Crack.

The gates shook. Sigmar took up a position next to the first block of footmen, sword low in both hands. Damn it, he needed to piss. Always at the wrong time.

Crack.

A whirlwind of roars and grunts and clanging steel came from the other side. Sigmar licked his lips, glanced left and right and caught sight of a familiar figure roaring encouragement atop the walls. Clad in spiked armor and with a huge shield slung across his back, Jarrick Mason gestured over the ramparts, his words lost in the disorder.

Crack.

The great wooden slat across the gates strained. A hole opened in Sigmar�s stomach, filled not with hunger but with fear. He�d seen a half dozen wars and twice as many proper battles, and the fear never left. It was always present, always gnawing, always heavy.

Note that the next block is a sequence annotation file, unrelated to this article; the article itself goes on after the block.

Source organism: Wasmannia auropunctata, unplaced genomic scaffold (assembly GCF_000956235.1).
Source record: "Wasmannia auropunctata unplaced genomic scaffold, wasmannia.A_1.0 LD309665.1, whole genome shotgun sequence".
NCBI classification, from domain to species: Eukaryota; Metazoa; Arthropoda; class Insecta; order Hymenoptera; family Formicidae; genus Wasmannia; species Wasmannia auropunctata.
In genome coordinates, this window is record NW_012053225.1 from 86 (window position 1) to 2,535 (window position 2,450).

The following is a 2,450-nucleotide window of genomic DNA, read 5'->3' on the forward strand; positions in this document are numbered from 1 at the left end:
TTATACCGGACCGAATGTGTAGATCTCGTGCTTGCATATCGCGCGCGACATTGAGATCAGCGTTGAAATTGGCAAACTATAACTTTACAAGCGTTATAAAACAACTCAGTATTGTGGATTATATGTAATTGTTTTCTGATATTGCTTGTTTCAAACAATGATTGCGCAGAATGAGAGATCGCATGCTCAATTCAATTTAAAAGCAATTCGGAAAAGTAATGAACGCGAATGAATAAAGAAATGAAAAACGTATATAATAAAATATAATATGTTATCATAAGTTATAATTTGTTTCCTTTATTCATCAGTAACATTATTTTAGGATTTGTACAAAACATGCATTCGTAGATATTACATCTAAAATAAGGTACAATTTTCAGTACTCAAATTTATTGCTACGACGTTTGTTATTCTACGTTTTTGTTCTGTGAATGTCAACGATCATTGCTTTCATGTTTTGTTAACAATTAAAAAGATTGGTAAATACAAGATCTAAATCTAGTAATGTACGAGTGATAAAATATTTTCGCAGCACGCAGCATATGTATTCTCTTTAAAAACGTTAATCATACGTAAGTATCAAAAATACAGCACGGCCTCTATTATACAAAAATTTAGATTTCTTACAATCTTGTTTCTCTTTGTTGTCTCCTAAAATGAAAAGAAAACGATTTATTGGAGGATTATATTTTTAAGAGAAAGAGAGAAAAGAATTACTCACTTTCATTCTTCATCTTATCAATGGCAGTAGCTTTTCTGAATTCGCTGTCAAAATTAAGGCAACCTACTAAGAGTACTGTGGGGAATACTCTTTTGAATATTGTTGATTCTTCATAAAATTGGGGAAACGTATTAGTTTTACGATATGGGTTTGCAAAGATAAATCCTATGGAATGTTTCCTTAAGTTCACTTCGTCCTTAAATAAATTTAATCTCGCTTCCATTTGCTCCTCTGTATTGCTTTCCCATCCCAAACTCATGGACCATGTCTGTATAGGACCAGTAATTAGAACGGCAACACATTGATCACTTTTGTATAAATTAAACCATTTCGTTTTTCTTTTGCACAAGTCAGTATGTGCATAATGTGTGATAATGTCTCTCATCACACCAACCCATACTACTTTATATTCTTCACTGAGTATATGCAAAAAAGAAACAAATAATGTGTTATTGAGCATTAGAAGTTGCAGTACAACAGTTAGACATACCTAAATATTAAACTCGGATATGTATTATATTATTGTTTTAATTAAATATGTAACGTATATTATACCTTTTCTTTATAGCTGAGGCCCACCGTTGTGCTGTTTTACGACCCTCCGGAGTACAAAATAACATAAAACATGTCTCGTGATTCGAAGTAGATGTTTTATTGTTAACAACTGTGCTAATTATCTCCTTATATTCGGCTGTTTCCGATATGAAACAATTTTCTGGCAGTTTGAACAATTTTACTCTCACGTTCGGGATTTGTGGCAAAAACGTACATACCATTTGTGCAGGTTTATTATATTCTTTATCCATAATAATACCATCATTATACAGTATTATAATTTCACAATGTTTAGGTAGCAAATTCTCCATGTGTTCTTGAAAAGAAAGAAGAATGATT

Crack.

The gates splintered.

�It�s a fool who ain�t scared!� he yelled. �But by the Light, we�ll give those green bastards somethin� to be scared of themselves!�

Another cheer, though Sigmar wasn�t sure how many had actually heard him. The poom of cannon and twang of arrows and crash of stone was loud enough. Flashes of light to the south caught Sigmar�s eye, and he saw a handful of figures rising from the Alliance ranks, eyes aglow, terrible geometries spilling from their hands as they condensed fire and ice from the air itself. Lances of energy rocketed over the walls, and Sigmar didn�t need to imagine the terror as what seemed like miniature suns blazed through Theramore�s rupturing gates. The crackle of magical discharge signaled the wholesale destruction of a myriad orcs. It was a scene of war Sigmar was all too familiar with � he didn�t need a front row seat to know the death wizards wrought.